Remember back in the 1990s when we had the no-fat, low-fat craze? The general public suddenly became wary — fearful, even — of eating anything that contained fat. Labels started popping up on our favorite foods
that said things like now with less fat and zero grams of fat per serving. A war had been waged against one of the three major macromolecules and this was one war that the fat molecule was not going to win.
But then we realized that if there is no fat in our foods, what the heck is in there? Sugar. And that’s when the war against the second major macromolecule was waged. New slogans appeared that showed your favorite foods were now made with less sugar options; candy was made with low and no sugar, and even ice cream cropped up with no sugar added.
Somehow, even with all these wars on foods, we the people still continued to get heavier and more unhealthy. Doctors and nutritionists
brought us back to the main science of eating, namely the second law of conservation of energy which shows us that energy cannot be created or destroyed. Thus, if we take in the same amount of energy that we put out each day, we should be able to easily manipulate our bodies into gaining weight, losing weight, or maintaining our current weight. While this is intrinsically true, there are variables omitted from this perfect system such as the adaptability of the human body and the type of mass lost in weight loss (i.e. losing fat tissue, muscle tissue, water, etc.).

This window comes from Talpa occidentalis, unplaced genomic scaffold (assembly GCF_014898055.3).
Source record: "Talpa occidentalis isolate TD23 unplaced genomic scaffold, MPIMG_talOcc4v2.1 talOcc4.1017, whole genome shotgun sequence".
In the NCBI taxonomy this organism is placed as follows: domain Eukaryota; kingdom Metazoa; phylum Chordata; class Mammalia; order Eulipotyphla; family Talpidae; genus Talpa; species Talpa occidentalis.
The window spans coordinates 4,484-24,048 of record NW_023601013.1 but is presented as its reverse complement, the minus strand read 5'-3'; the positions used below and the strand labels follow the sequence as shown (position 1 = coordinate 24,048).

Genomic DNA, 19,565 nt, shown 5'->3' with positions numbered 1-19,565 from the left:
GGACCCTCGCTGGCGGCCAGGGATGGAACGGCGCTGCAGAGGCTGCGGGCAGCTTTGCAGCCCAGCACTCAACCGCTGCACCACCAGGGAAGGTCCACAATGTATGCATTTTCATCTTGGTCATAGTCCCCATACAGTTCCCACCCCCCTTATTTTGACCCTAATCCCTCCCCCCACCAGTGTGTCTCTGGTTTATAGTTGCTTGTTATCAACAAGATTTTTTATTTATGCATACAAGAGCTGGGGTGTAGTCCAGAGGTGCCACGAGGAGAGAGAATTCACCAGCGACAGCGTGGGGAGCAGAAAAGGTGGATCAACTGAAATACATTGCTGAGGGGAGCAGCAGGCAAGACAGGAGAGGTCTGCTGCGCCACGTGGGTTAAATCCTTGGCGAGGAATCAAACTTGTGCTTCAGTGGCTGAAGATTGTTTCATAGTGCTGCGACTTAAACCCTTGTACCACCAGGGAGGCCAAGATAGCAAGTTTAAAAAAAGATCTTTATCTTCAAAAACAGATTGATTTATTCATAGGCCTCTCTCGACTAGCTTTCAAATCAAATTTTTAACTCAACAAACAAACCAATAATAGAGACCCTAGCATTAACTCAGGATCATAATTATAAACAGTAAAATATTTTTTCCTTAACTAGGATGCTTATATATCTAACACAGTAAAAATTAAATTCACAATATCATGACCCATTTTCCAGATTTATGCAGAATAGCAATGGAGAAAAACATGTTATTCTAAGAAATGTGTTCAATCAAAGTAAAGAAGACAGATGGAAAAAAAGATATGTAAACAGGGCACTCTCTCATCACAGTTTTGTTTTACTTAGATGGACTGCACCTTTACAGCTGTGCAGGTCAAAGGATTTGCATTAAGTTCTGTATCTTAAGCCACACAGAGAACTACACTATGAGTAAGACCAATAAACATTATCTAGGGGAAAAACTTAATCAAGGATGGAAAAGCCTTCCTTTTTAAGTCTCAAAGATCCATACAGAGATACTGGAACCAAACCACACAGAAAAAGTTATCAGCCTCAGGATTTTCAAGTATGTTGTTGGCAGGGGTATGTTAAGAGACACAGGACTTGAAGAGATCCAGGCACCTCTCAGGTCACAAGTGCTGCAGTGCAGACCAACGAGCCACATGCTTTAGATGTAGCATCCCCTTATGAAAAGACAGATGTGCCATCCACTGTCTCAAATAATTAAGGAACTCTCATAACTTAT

At this point, the general public had thrown up their hands and cried Uncle. And here we find ourselves, in this past decade, in the era of eating by omission. Entering any health food section of any market will lead you to slogans such as gluten-free, vegan, vegetarian, gluten-free, soy-free, allergen-free, dairy-free, lactose-free, and so many more. While some of us have good reason to eat by omission, considering the reality of many diseases, disorders, and maladies that can be controlled through diet, the majority of us are merely following the trend — while paying top dollar for products that are of little use to us.
The next time you go to the market and find yourself lured in by clever marketing and peer pressure, ask yourself a few questions. Am I vegan? If not, why am I eating and paying for vegan foods? Do I have a gluten allergy, sensitivity, or Celiac’s disease? If not, why am I eating and paying for gluten-free foods? If you are objective, you may find when you leave the market that your tally is less than usual. And of course then you can put that money towards buying better foods in general — organic, fresh, whole foods which, of course, is where healthier eating starts.
This post originally appeared at CityRoom.com